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The Center for Fertility and Gynecology

Is there an age limit to becoming pregnant?

By on July 02, 2014

The simple answer to this question is no, there is no specific age limit to becoming a mother. 

With that being said, there are guidelines based on biologic, social, legal and ethical principles which help us to decide, on a case by case basis, if any specific patient is a candidate for fertility treatment.  This blog post will discuss these factors and explain how doctors and patients decide who is, and who is not too old to become a mother.

There are a plethora of factors which must be taken into account when considering if a patient is an appropriate candidate for fertility treatment.  While this blog post is focused on age, the same principles apply to other questions of “appropriateness.”  For example, should a patient with severe health issues be considered a candidate for treatment?  Can a woman with mental illness receive treatment?  What if a patient already has ten or twelve kids and wants more?  What if the same patient has had kids that have previously been taken by the state?    

In all of these instances, the specific details of a person’s condition and desires will determine if they can access treatment.   In terms of age, some of the most important variables include:

Biologic limits:

Menopause signifies the time when the natural egg supply has been exhausted.  Beyond this point, a woman cannot become pregnant with her own eggs.  With egg donation however, a woman can become pregnant after her own egg supply is gone.  In fact, as proven by a 69 year old first time mother in India, the ability of the uterus to carry a pregnancy is independent of the eggs.  As far as we know, there is not a biologic age limit to the uteruses ability to carry a pregnancy.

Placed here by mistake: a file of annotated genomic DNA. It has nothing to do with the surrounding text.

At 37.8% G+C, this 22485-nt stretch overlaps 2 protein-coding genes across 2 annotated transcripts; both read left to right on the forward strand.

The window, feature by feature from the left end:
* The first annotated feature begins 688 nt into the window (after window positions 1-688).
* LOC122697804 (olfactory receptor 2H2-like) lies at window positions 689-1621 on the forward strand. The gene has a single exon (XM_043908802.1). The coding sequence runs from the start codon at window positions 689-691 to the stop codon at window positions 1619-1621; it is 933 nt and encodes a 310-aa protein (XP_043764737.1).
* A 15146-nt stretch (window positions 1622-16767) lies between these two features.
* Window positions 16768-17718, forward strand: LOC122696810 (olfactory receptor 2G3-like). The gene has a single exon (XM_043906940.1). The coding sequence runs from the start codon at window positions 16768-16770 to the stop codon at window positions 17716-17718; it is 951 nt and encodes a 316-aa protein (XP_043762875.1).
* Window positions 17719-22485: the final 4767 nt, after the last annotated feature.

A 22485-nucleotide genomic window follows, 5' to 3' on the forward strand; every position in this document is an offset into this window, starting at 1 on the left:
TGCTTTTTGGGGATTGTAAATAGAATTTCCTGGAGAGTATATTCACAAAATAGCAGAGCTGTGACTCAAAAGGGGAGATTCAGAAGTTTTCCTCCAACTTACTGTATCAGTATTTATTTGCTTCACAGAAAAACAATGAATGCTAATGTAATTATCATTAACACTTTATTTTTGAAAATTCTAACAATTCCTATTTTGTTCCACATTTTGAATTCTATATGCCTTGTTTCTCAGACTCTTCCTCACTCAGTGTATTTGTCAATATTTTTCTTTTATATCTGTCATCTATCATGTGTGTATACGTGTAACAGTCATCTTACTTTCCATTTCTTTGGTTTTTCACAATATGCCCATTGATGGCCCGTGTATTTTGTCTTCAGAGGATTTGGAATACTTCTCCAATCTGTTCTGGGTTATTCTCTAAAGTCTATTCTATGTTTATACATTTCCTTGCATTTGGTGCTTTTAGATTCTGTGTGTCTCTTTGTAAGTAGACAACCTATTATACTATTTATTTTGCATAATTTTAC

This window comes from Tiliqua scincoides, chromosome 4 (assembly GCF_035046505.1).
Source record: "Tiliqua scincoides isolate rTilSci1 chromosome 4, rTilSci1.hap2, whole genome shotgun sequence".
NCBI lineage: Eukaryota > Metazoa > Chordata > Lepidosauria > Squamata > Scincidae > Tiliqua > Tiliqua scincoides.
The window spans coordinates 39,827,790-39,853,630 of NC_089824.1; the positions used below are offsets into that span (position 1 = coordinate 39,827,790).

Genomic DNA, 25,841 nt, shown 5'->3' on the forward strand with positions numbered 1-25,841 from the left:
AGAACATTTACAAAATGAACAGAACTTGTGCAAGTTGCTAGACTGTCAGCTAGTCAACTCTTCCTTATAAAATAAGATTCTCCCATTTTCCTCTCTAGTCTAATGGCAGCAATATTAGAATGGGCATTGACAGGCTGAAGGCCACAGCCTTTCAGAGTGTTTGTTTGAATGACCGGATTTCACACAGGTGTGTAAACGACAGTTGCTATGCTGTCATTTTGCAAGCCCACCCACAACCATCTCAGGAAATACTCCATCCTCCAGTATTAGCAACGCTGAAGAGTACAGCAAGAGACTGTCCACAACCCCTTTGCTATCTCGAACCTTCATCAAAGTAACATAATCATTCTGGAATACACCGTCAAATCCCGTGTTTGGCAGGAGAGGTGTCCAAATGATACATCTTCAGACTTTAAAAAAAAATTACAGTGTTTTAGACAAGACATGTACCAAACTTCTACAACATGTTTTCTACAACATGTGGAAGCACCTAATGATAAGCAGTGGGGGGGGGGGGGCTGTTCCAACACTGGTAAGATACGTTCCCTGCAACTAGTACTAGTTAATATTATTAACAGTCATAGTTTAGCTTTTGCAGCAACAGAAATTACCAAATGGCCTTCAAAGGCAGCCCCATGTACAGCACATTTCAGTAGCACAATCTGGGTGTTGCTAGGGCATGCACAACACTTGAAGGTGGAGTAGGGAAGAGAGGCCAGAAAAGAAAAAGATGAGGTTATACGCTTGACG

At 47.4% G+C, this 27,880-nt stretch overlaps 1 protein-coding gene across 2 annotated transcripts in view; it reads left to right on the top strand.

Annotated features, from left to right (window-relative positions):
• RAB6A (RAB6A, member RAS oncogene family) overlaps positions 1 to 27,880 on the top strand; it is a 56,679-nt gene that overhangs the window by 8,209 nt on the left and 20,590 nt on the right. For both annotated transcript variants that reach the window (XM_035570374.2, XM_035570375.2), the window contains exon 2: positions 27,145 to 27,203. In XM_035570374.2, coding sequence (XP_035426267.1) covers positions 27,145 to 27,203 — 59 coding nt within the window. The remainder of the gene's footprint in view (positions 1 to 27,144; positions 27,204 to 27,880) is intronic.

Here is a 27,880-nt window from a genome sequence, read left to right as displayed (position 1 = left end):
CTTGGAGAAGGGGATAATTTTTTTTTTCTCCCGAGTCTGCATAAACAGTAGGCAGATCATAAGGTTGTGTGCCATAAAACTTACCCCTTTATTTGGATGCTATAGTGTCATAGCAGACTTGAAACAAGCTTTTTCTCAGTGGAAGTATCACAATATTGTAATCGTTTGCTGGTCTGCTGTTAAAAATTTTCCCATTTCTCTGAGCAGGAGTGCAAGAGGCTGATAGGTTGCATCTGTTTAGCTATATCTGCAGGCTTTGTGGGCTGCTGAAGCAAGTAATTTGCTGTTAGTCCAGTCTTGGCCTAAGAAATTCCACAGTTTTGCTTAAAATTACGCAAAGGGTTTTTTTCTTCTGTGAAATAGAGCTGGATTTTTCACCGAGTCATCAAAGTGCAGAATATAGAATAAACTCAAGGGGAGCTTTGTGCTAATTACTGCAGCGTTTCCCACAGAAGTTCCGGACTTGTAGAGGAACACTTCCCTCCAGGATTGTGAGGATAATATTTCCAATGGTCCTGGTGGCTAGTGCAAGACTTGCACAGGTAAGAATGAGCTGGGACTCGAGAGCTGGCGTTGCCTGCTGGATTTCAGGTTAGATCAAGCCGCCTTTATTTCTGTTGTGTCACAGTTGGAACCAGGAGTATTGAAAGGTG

This is not to say that there are not risks to becoming pregnant after menopause.  Diabetes, preeclampsia, preterm delivery and a variety of other potential complications are more common in older mothers.  In fact, the before mentioned 69 year old woman almost died due to complications of pregnancy, but the point is that the uterus can potentially receive and support a pregnancy long past the time when the eggs are gone (menopause).

Ethical limits:

With all fertility treatments, we must also consider the interests of potential child to be born.  In terms of parental age, we must consider if we are condemning the potential child to becoming an orphan.  In the 69 year old woman’s case, she lived in a remote village in India with a large extended family that was accustomed to raising children is a communal fashion.  While most people still believe that 69 is too old for fertility treatment, the fact that the child was born into a stable and secure family with plans for long term care makes the situation a bit more acceptable than if the mother did not have a support system.

Societal Limits:

Societies view on reproduction and parenthood is ever-changing.  Thirty years ago, it would have been highly controversial for a single woman, single man or same sex couple to have a child.  Nowadays, these practices are commonplace.  What has changed? Not the patients, but societies view of these patients.  With this in mind, our society is becoming more comfortable with older mothers.  The average age of mothers has been steadily increasing for the past few decades.  As fertility treatments such as IVF and egg donation become more popular, that trend will certainly continue. 

Legal Limits:

There are no specific federal or state laws which permit or prohibit fertility treatment. 

While not a legal entity, the American Society of Reproductive Medicine (ASRM), is the preeminent academic fertility organization in this country.  In August of 2013 they published their latest guidelines for maternal age and oocycte (egg) or embryo donation.  In this publication they state that egg donation should not be offered to women over 50 if they have any medical problems and not to women over 55 regardless of overall health.

In conclusion, there is no specific age at which a woman cannot become a mother.  Rather, as with all fertility treatments, many factors must be considered before a potential patient can access care. 

If you have questions about age limits and fertility, feel free to contact us, we are happy to speak with you.  

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